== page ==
“As I started working with a case manager in Kansas, it became clear to me that QLI was the place for me to go, given both the intensive therapy I needed and their history with neurological rehabilitation.”
“Cassidy is very strong and independent,” says QLI physical therapist Dani Gruber. “She educates herself, knows what she wants, and advocates for those things. What motivates Cassidy is having a purpose, and having the time to think through it, understanding exactly what she wants to gain out of each clinical session.
When advancing towards any goal—repetitions within the tasks are key in service to the goal. For Cassidy, these repetitions were found in the physical therapy sessions she had with her therapy team. Physical therapists implemented motor learning sessions where Cassidy would practice the mechanics of gait training and stabilization with rehabilitation technology such as the Ekso exoskeleton, the EVA support walker, and the ZeroG body weight support system. Together, they found ways to synthesize these modalities with the ultimate aim of physical independence. As the months went by—this synthesis became evident in an average week of therapy for Cassidy—in one week she could have sessions in the Ekso exoskeleton, work on squats and lunges by using the ZeroG body weight support system, and have these techniques carried through to a residential setting by practicing floor transfers.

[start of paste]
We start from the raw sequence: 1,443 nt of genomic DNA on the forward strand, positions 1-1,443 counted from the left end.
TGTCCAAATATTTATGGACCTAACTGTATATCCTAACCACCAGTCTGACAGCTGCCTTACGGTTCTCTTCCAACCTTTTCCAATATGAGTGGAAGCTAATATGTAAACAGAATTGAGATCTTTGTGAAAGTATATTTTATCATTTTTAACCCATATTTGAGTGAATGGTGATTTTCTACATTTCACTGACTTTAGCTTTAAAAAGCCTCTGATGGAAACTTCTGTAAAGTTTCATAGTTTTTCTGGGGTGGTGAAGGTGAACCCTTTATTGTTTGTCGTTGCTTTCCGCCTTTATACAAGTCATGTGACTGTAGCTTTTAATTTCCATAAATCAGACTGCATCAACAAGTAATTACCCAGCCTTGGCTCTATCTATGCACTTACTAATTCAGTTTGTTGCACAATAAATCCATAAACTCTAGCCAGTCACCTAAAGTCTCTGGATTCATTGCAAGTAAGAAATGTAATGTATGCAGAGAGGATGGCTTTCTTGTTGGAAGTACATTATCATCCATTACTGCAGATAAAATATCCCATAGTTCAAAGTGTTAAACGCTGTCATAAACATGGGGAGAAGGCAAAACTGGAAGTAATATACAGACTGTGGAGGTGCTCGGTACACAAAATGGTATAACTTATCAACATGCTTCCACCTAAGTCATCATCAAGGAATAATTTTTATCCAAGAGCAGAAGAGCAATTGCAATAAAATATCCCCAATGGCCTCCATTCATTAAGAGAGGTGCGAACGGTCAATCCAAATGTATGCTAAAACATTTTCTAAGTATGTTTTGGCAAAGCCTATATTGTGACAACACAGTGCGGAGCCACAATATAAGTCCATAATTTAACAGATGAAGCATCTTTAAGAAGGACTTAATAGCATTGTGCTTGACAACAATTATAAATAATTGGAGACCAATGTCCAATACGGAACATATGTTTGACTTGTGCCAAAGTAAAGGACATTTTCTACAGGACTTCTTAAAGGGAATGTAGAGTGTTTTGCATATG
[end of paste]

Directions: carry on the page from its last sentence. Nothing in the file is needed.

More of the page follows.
Progress, of course, does not happen overnight. Not only does it take buy-in from a client to be successful (which Cassidy has in spades) but it also takes equal measures of time and persistence. Cassidy’s mindset that she had built throughout her life meant that she had the persistence needed to not only make progress but discover what worked best for her. This characteristic melded seamlessly with the collaborative effort of her clinicians.
All of this progress toward independence paid off. “I’m nearly independent in my routines,” says Cassidy. “The big physical thing ahead of me is continuing to grow independent in all of my transfers.” As she prepares to discharge back to Colorado, she looks back on the perspective she has gained since her diagnosis.
“Things just happen. It’s neither good nor bad—the universe didn’t send a force my way that’s now a looming obstacle. I’m still myself, it’s just a little different now. Even before, when I was fully ambulatory, there were so many things I couldn’t do—it’s not like I could jump over buildings or breathe underwater. We as humans are so physically limited when we consider everything that is theoretically possible. What I’m experiencing is a different version of that limitation. It is different, but not much different from where I was.
“Through this experience, I’ve learned about what I need in life. For a while now, my life has been so specific with how I’ve curated it and what I’ve been trying to build. There were many things that I thought I needed and wanted. I understand now that even with those things absent, I can still thrive in my own way.”